Earlier this year, a Conservative backbencher asked Cameron, when he was Prime Minister, whether in view of the deteriorating world situation, the defence review could be carried out other than once every five years. Cameron dismissed this out of hand. This was a ridiculous decision.

The world situation does not change once every five years. It changes on a daily basis and governments must be receptive to this and look closely at their defence priorities, in order to decide whether these should be changed. Indeed, matters need to be kept under review all the time. It makes sense for changes to be introduced, when required and not once every five years. Let us hope that Mrs May takes a rather more serious approach to the problem. Nevertheless, it is essential that CDS convinces her that Cameron’s approach was wrong and that changes be implemented when urgent.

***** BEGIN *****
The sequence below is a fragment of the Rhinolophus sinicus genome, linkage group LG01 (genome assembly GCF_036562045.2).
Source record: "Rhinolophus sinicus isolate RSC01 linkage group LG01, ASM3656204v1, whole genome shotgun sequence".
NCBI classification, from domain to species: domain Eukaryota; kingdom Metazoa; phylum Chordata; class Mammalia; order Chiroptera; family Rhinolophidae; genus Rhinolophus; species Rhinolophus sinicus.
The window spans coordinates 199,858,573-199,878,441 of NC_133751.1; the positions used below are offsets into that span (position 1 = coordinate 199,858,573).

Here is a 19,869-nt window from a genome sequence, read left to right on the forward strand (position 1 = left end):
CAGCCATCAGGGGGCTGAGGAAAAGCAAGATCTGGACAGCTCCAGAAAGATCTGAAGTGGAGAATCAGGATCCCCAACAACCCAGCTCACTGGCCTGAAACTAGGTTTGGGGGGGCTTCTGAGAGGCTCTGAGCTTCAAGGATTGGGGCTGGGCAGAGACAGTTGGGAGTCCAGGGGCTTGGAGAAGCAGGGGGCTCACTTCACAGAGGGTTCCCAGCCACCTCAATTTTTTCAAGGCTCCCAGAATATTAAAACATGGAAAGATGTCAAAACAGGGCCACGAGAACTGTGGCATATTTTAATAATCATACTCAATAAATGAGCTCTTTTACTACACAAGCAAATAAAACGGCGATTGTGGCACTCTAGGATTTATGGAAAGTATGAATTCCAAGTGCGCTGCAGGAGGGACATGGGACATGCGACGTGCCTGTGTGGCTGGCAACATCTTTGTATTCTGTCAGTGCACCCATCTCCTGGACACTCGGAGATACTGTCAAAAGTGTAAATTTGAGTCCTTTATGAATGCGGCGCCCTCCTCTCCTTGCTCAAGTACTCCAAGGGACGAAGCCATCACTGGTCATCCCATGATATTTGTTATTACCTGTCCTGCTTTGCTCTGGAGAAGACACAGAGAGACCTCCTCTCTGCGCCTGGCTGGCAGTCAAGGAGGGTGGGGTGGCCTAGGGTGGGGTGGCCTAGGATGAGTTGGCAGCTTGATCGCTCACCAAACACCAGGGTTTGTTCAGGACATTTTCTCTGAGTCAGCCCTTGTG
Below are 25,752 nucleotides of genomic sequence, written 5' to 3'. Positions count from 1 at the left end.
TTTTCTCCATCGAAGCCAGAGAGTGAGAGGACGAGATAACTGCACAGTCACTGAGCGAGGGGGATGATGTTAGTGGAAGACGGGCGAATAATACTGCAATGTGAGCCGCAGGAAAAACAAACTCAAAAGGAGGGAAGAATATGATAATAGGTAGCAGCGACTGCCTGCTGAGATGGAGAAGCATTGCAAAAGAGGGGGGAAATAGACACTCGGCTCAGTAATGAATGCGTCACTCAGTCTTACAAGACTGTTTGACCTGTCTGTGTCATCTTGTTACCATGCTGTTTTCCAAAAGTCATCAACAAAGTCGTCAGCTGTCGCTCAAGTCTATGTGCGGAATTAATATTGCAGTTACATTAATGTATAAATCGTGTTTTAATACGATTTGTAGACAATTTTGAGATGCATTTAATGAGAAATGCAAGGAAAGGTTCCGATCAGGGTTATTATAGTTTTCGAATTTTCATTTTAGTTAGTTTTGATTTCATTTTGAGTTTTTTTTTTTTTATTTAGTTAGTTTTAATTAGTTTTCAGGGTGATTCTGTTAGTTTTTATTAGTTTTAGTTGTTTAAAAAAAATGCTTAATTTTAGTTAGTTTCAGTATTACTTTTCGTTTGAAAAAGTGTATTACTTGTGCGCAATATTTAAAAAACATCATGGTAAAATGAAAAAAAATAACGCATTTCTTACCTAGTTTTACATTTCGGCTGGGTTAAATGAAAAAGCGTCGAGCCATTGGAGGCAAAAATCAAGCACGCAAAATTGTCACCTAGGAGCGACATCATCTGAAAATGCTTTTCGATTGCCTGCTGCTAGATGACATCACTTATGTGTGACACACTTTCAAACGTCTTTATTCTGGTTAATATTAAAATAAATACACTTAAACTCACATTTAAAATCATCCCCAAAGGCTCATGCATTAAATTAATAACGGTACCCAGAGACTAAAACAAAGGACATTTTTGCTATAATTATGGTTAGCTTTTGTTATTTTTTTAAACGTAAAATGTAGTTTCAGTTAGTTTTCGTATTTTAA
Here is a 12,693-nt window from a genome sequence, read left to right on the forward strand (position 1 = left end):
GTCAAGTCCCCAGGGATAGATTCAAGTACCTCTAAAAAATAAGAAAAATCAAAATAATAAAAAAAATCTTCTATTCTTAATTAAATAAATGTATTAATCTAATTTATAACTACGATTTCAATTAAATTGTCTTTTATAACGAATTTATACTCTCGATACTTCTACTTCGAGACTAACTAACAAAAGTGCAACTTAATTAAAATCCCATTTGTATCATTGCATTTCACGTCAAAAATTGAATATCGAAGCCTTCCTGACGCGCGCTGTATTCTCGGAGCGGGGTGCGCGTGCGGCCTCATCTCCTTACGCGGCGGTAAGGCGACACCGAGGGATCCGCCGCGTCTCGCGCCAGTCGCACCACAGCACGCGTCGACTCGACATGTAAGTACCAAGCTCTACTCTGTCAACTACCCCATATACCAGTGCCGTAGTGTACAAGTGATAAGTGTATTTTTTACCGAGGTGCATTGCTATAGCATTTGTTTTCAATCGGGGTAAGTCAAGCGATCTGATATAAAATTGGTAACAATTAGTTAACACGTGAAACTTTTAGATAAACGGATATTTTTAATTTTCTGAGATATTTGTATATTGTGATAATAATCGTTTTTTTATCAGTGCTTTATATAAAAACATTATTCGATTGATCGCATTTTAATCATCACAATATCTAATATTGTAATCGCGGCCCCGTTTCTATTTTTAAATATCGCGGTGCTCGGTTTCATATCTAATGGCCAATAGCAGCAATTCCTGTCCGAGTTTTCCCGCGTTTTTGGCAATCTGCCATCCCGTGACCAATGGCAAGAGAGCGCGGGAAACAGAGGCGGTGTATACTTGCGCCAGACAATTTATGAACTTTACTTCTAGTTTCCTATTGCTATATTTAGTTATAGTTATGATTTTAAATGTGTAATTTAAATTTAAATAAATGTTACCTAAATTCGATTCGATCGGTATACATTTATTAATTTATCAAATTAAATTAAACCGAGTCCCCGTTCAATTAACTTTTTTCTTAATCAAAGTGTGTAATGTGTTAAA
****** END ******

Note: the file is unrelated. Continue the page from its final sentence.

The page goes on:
This would enable Admiral Jones to introduce changes to SDSR 2015 during his term of office.

What particularly appals me about this mess is that for the last 18 years, we have been planning the introduction into service of two carriers, both of considerable size and with substantial air wings and yet at the same time, no one seems to have given any thought at all as to how a CSG would be assembled on the basis of the limited resources available in respect of SSNs, destroyers and frigates. You do not acquire a mansion, unless you have the resources to pay for the staff to maintain and run the property. But, that is precisely what we are doing with the new carriers.

3 thoughts on “Further to: HMS QUEEN ELIZABETH - UNALLOYED GOOD NEWS?”

  • Harry Davies

    At last someone has spoken up about the alarming situation in the RN.